Brett Lee is undoubtedly one of the world’s most admired cricketers and for good reason.
While he was a ferocious fast bowler who was universally applauded for the mind defying speed his biomechanical flawless bowling action could produce, the main reason he was admired so much was the spirit in which he played the gentlemen’s game:
Brett Lee played with aggression and incomparable passion like a fast bowler should but he also simultaneously played with a wide smile on his face and with good spirit regardless of the situation his team was in.
He also had a insatiable hunger to win which was showcased by his famous knock in the famous 2005 Headingley test as he grittily ground out a gutsy 43 not out to give Australia a chance of winning a game that they had no right to. But it was all in vain…
Brett Lee had an incredibly eventful career that went beyond the raw statistics and it would be a monumental effort to pack it all into one book but James Knight and, of course, Brett Lee have done a stellar job.
For me, a cricket autobiography having a plethora of entertaining anecdotes is an absolute must and My Life by Brett Lee certainly doesn’t disappoint in that respect.
Playing in a team brimming with legendary players who are also larger than life characters, Brett Lee, as shown in the book, has countless of incredibly hilarious stories to share such as Shane Watson and the haunted hotel and Lee’s firecracker war with his roommate Jason Gillespie.
My favourite was the tale of Ricky Ponting’s seven pairs of gloves: Brett Lee was 12th man for Australia while Ponting was nearing yet another international century. Ponting then asked for a new pair of gloves and, as 12th man, it was Lee’s duty to deliver them.
But the problem was that Ricky Ponting had 7 pairs of batting gloves all numbered differently and he didn’t specify which number he wanted. Helplessly, Brett Lee decided to take a gamble and he brought out the “3”s only to find out that Ponting wanted the “4”s.
Luckily for Lee, Ricky Ponting took the blunder well and calmly asked Lee to bring out the correct pair of gloves the next over. Brett Lee then “nervously rode every one of the following 6 balls, hoping that Punter would get out and blame” him.
When I read this I chuckled to myself but also wondered why Ricky Ponting specifically needed the “3”s and what difference those specific gloves had to the rest.
This amusing tale is just one of many others that provide the heartbeat of this autobiography.
However, the book wasn’t just fun and games as Brett Lee candidly talked about the darker periods in his life: he talked about the bucket loads of injuries that he suffered across his cricket career.
It must have been incredibly difficult being constantly injured and missing the season but he didn’t give up hope as instead, he came back stronger. This is a testament to the mental strength of Brett Lee.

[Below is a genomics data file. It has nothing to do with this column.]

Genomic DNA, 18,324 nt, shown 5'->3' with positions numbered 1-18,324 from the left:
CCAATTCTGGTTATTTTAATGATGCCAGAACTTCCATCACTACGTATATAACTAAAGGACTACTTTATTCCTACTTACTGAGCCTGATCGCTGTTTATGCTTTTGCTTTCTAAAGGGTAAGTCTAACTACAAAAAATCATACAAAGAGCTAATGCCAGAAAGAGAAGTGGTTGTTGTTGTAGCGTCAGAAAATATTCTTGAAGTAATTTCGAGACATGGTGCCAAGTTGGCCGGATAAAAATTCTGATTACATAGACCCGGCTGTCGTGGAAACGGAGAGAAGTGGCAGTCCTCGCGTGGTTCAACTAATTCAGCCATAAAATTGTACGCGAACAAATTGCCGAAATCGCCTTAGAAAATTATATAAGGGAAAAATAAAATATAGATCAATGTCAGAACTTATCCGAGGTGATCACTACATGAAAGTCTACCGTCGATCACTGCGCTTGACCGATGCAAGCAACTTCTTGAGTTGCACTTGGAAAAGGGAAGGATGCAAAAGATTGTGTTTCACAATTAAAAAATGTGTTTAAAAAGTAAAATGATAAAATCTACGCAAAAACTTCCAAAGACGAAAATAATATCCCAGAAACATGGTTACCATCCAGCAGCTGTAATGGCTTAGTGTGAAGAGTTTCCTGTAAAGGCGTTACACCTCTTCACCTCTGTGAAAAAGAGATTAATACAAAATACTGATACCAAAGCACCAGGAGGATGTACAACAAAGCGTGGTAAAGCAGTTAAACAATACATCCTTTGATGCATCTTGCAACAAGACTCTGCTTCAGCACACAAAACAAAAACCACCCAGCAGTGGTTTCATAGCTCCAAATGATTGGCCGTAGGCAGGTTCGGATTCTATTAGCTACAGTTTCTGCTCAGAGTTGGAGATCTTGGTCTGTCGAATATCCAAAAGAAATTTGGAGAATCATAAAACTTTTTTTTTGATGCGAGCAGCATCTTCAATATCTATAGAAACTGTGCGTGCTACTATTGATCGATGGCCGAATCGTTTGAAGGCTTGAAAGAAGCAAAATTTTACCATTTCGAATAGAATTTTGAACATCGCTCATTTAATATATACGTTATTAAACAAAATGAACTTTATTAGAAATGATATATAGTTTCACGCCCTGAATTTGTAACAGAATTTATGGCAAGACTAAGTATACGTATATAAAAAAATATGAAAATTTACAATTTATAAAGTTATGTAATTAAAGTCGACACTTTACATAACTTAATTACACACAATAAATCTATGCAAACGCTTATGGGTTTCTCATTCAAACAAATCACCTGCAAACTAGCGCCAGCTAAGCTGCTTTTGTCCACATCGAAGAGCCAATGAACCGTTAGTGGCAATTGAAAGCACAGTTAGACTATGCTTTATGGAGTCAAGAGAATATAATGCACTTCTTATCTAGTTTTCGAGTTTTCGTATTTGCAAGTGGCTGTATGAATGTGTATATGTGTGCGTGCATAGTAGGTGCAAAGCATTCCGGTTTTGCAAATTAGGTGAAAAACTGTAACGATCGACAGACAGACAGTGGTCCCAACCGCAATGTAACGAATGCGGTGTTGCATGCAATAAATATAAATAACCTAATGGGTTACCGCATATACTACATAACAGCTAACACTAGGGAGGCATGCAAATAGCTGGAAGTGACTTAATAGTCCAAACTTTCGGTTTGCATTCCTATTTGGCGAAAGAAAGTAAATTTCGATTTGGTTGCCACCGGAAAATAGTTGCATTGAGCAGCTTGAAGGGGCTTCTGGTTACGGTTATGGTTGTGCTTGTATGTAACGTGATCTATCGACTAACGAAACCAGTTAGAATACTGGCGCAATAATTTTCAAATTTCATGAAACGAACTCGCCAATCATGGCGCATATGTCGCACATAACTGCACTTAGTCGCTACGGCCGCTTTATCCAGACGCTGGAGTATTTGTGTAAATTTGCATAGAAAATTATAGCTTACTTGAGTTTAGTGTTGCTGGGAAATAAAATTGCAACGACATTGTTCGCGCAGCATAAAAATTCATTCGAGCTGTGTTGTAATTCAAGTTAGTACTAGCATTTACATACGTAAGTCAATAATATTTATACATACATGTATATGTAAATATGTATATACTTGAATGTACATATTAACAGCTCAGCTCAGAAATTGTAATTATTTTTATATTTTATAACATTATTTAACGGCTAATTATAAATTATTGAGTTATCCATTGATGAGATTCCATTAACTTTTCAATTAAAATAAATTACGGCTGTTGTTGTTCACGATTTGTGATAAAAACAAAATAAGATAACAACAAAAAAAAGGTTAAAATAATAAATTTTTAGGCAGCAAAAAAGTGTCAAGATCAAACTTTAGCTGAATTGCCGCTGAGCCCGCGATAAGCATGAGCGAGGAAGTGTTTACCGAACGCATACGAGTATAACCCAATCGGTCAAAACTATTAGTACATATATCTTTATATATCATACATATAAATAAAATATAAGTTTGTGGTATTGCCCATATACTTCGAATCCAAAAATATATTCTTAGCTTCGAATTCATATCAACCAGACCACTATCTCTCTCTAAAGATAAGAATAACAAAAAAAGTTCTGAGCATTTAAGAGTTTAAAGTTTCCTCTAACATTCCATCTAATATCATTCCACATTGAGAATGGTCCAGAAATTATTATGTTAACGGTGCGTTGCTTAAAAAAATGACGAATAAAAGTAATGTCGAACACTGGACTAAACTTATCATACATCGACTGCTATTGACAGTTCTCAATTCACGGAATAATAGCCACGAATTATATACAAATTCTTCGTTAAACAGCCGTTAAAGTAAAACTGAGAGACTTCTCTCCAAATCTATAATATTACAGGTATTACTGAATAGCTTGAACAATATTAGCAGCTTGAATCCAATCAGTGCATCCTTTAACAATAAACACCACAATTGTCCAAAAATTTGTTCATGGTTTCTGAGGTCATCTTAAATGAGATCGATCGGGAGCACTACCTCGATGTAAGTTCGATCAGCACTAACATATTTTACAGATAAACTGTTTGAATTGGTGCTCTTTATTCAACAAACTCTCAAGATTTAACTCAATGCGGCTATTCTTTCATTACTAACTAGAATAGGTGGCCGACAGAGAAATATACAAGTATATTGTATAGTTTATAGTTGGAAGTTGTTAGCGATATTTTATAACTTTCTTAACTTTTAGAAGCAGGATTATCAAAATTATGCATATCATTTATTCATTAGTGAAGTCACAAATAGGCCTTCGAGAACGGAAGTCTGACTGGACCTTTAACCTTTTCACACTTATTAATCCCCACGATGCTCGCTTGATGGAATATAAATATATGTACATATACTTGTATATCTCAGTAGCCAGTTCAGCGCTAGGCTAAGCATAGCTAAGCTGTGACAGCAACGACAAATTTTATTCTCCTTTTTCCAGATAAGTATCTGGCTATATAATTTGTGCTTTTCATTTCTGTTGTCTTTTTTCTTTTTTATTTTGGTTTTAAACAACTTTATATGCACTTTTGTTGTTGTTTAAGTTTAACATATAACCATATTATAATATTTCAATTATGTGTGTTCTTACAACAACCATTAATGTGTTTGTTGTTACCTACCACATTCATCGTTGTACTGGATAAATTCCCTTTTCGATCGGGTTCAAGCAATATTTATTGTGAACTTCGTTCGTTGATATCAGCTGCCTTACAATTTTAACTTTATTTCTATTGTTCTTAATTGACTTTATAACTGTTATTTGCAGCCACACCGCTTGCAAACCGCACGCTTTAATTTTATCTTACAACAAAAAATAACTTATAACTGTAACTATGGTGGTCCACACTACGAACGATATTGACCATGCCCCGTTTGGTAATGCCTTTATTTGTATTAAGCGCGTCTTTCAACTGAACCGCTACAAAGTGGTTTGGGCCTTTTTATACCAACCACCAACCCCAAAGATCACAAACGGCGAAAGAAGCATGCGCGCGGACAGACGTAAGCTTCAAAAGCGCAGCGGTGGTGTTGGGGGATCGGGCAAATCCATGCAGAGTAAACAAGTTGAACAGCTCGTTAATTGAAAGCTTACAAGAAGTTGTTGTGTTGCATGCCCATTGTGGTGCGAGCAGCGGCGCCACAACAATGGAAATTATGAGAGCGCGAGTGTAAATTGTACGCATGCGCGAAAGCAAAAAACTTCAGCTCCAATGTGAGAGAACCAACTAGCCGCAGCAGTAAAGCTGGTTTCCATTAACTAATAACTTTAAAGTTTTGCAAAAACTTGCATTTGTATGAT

He also honestly talks about how much of a toll the “chucking” allegations had on his mental wellbeing and also says how relieved he was when he proved the ICC that he was not a chucker.
In summary, Lee teaches a valuable lesson in how to bounce back from a setback and become stronger because of it.
While also giving an invaluable insight into some of the famous games he played in, Brett Lee also makes it clear that while cricket was the focal point of his life, he had other interests as well: in particularly music!
In this book, he shows a side to him that you wouldn’t think a fearsome fast bowler would have as he expressed his deep love for music. He reveals that he was a guitar player in his beloved band “Six And Out” and was even approached to make the theme song for the 2011 world cup until a last minute cancellation ruined his chance to shine.
His words on India were also fascinating as he dedicated many pages to expressing how much he loves the culture of the country.
One story that I found very interesting was one that involved Sachin Tendulkar: Brett Lee and Tendulkar were having dinner late in the night when Sachin asked whether Lee wanted to go go-carting.
Lee said yes and asked what time tomorrow they should meet but Sachin said now! Remember this was late in the night at a time most would be sleeping. After they finished racing Sachin yet again asked whether Brett Lee wanted to go for a drive at 5:30.
Lee said sure and told him that he’ll rest up and meet him in the evening but Sachin said that he meant 5:30 in the morning bearing in mind that it was 2:00 at the time.
This shows how popular Tendulkar really is in India and if he wanted to go out it would have to be in the early morning or else he would be mobbed.
This story really encapsulates cricket crazy culture of India.
In all, I think this autobiography covers all bases and I recommend it to anyone looking for an enjoyable read while still capable of teaching you life lessons and, of course, any cricket fans!
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